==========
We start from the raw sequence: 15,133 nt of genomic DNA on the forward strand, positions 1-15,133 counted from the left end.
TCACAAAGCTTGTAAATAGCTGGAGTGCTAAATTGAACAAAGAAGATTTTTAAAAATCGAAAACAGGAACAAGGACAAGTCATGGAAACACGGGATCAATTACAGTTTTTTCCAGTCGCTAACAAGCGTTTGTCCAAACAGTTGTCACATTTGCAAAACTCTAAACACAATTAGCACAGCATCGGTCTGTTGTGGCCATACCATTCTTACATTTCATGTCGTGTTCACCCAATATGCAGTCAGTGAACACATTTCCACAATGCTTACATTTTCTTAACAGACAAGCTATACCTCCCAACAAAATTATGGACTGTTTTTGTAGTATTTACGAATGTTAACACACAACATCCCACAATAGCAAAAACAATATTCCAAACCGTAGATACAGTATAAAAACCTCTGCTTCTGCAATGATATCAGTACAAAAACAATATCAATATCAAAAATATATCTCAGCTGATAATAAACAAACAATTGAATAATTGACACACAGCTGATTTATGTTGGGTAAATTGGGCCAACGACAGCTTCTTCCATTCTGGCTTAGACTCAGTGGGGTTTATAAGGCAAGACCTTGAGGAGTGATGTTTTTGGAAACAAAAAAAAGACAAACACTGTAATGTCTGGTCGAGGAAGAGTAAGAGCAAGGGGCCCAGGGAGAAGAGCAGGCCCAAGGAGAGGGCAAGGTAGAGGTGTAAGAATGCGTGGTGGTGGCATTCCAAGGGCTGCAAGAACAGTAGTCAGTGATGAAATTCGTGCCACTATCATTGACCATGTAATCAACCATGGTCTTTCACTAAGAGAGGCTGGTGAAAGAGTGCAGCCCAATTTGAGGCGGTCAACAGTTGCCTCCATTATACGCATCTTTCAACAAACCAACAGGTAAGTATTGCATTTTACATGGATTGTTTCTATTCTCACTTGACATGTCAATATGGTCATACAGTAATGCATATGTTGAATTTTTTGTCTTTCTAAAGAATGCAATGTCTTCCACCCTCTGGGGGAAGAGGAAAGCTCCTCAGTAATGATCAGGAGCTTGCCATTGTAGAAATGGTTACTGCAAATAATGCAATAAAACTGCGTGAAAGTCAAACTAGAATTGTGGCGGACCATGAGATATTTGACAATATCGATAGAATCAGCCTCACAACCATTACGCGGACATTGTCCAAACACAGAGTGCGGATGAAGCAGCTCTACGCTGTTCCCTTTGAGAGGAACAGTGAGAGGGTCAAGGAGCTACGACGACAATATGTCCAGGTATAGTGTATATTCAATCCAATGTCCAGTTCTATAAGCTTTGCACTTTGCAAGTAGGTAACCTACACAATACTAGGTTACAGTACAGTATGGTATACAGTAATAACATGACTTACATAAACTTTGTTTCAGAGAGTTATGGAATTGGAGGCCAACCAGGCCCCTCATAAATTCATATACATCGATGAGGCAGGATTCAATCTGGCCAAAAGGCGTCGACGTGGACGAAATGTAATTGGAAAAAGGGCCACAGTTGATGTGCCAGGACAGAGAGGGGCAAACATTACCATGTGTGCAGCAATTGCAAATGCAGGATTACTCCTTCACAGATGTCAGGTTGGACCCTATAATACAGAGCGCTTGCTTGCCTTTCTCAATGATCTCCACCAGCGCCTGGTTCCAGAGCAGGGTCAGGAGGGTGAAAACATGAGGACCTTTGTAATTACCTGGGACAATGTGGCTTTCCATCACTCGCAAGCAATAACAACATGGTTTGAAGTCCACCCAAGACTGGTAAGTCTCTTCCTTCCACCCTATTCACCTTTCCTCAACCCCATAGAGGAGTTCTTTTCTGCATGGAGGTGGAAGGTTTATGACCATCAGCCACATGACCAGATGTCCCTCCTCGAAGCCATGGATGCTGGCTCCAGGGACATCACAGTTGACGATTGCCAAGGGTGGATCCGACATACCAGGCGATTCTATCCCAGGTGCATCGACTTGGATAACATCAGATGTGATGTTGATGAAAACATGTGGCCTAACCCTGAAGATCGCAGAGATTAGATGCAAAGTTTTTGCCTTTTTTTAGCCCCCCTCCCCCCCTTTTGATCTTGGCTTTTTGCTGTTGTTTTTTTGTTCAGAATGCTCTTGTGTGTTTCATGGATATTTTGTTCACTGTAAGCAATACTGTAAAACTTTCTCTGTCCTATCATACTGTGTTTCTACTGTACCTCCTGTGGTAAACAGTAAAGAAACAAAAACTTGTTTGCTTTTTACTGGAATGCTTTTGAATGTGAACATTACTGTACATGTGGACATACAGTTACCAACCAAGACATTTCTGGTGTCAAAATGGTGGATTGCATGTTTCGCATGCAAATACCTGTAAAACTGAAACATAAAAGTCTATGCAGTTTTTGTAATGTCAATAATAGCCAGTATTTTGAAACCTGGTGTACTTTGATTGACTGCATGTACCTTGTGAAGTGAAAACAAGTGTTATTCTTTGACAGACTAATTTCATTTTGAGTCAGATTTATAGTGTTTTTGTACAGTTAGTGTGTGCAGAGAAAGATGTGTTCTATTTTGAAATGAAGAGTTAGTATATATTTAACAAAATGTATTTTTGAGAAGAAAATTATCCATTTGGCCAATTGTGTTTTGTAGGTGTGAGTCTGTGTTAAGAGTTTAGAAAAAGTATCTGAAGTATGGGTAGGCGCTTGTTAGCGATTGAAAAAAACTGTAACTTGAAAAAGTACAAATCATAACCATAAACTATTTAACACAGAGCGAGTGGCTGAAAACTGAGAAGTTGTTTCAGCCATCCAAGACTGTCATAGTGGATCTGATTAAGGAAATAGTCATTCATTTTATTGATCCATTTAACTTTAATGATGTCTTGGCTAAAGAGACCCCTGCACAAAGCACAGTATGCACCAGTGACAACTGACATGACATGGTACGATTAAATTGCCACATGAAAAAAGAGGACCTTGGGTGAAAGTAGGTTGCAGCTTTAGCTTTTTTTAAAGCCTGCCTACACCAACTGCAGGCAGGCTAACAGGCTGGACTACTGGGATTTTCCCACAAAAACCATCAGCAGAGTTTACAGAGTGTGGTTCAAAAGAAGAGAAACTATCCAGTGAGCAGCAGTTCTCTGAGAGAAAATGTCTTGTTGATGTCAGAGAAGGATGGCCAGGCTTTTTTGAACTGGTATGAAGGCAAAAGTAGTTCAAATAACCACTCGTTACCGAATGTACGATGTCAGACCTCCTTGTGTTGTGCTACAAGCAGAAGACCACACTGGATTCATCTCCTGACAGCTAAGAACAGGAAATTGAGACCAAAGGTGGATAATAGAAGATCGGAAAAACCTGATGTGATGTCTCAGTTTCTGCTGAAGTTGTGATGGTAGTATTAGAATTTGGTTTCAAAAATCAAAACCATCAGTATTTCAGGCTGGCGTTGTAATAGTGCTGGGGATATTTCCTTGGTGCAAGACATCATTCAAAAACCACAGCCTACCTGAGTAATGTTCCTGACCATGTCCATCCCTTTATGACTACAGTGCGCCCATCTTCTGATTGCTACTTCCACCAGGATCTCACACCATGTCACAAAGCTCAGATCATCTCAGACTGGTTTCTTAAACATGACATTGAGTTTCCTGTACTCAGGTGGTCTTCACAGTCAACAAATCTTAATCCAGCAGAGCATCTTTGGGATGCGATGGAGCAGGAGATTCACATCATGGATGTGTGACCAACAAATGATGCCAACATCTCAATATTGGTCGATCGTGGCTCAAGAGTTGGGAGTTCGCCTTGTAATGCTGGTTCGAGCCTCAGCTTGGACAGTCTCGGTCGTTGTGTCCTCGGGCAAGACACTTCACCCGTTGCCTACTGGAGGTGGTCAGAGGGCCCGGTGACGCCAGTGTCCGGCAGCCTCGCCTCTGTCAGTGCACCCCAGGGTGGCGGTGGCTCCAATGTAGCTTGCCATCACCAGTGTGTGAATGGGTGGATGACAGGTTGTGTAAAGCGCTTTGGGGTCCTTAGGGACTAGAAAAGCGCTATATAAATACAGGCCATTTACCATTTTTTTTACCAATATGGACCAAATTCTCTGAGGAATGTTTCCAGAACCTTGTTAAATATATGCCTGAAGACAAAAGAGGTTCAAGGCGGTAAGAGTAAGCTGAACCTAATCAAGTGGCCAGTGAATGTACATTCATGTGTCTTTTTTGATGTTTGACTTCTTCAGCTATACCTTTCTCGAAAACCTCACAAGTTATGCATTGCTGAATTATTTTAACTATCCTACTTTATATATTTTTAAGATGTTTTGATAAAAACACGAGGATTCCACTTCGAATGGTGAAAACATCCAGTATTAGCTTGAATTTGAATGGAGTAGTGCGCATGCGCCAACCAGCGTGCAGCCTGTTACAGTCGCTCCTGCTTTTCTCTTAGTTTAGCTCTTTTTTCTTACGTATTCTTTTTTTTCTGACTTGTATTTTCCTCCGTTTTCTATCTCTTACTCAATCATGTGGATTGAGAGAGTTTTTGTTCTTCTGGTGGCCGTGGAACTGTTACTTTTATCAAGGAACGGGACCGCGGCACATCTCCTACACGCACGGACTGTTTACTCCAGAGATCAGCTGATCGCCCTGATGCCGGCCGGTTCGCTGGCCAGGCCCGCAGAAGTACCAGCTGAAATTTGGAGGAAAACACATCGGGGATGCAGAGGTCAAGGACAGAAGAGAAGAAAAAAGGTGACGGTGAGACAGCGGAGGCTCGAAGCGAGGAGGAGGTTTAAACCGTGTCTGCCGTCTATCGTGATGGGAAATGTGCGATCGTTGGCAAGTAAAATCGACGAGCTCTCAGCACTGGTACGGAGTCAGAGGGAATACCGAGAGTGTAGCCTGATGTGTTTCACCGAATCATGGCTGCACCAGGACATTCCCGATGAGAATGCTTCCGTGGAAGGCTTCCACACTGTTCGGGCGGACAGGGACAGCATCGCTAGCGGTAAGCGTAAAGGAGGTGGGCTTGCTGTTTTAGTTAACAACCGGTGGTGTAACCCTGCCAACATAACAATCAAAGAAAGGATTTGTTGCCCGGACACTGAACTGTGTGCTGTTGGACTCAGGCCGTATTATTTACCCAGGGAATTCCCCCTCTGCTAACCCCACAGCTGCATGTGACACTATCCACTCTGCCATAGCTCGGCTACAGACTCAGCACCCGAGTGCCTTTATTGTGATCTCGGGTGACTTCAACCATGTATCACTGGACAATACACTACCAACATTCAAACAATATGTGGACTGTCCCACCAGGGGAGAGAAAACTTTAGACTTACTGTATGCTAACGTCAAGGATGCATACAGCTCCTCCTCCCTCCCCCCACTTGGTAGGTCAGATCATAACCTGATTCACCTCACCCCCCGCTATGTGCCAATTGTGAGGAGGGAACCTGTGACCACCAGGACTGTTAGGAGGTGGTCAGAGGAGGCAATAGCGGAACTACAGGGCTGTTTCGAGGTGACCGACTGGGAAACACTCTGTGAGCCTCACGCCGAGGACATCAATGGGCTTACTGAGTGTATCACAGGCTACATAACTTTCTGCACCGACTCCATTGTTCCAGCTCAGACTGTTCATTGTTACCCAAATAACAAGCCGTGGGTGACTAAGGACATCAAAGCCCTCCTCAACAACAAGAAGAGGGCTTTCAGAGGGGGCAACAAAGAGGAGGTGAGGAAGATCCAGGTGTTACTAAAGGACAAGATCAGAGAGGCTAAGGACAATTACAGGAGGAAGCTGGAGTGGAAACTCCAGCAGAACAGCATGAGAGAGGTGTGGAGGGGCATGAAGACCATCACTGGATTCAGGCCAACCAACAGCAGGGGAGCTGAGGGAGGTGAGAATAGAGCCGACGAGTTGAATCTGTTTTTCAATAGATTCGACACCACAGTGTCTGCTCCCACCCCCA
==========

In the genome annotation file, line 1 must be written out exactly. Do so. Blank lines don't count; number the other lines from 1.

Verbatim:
We start from the raw sequence: 15,133 nt of genomic DNA on the forward strand, positions 1-15,133 counted from the left end.